Greek property bodies and Airbnb-style rental hosts react to STR bill

Athens, Greece

Greek owners and short term rental (STR) hosts ask the government to reconsider law Project aimed at regulating Airbnb-type accommodation.

In a letter to Greek Prime Minister Kyriakos Mitsotakis and responsible ministers, including the Minister of Tourism Vassilis Kikiliasthe Hellenic Property Federation (POMIDA) and Greece Short Term Accommodation Managers Association (STAMA) argue that the announced government measures are “one-sided” and anything but regulatory in nature. On the contrary, they said, it will “financially strangle” property owners and managers, employees and their families, suppliers, businessmen, shopkeepers and local communities, leading to massive losses in government revenue.

Meanwhile, according to a Study by Grant Thorntonthe Greek short-term tourist rental market is valued at 3.3 billion euros in 2022 and costing the state millions in lost tax revenue.

In the letter, the two associations urge the government to dialogue “before it’s too late”. Legislation, they say, must not “concern unilaterally the interests of hoteliers but the general interest of the country, society and tourism”.

According to the owners, the settlement under discussion, which comes after the European Commission presented a set of proposed rules aimed at regulating short-term tourist rentals and helping the authorities to ensure balanced tourist development, only took into account the interests of hoteliers.

POMIDE and STAMA it should then be noted that the planned measures will make the short-term rental activity unviable.

What the STR Market Offered Greece

Among other things, the two organizations point out that the short-term rental market in Greece has:

– greatly contributed to the upgrading of entire neighborhoods and revitalization of economic activity in theseand

– contributed to the sharing economya global phenomenon, which has boosted tourism activity and increased revenue without state support or funding unlike hotel businesses that have been repeatedly supported.

In addition, the two authorities point out that:

– short-term rental transactions are ruled by greeks unlike hotels – many of which are owned by large international hotel chains

– short-term tourist rental activity distributes revenue to local communities as part of the sharing economy unlike hotel companies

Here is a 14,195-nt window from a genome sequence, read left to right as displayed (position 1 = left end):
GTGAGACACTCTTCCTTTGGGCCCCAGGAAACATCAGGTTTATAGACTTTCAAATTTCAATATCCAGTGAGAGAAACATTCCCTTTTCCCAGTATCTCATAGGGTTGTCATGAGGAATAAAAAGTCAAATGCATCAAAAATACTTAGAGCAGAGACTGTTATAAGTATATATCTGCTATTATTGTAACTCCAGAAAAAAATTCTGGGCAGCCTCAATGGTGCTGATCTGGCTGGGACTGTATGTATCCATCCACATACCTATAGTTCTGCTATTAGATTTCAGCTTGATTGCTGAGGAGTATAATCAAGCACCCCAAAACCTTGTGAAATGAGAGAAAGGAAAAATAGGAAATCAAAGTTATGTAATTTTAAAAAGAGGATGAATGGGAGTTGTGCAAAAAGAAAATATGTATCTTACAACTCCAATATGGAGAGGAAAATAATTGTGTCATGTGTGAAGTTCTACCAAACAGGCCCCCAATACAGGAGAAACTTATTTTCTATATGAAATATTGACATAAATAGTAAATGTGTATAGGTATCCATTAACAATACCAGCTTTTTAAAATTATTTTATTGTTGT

– Airbnb-type operations are already taxed more at 45 percent without expenditure exemptions while hotels, according to POMIDA and STAMA, are taxed at 22% with expenditure exemptions

– short-term rental activity during the economic crisis in Greece in 2010 helped support families and leads to the renovation and reuse of abandoned buildings.

Earlier this month, the Greek Tourism Confederation (SETE) deposit a set of proposals which include limiting the number of apartments in the same building rented as Airbnb-type tourist accommodation; tax deduction only for individual guests; a 5% tax on short-term rental platforms on the total price of the short-term lease to be paid to the State; and capping the number of short-term rental units allowed in each municipal unit.

It should be noted that in the summer, the government included Airbnb-type accommodation in its annual report “Tourism for All” Program which subsidizes holidays for low-income families elicit the reaction of hoteliers.

European Commission proposal

Greece will have to finalize a regulatory framework soon online with the European Commission proposal should be adopted by the European Parliament and the Council in the coming period. Greece will then have two years to put in place the necessary data exchange mechanisms (platforms like Airbnb and will have to automatically share data once a month with public authorities on the number of nights rented and customers ) and tracking.

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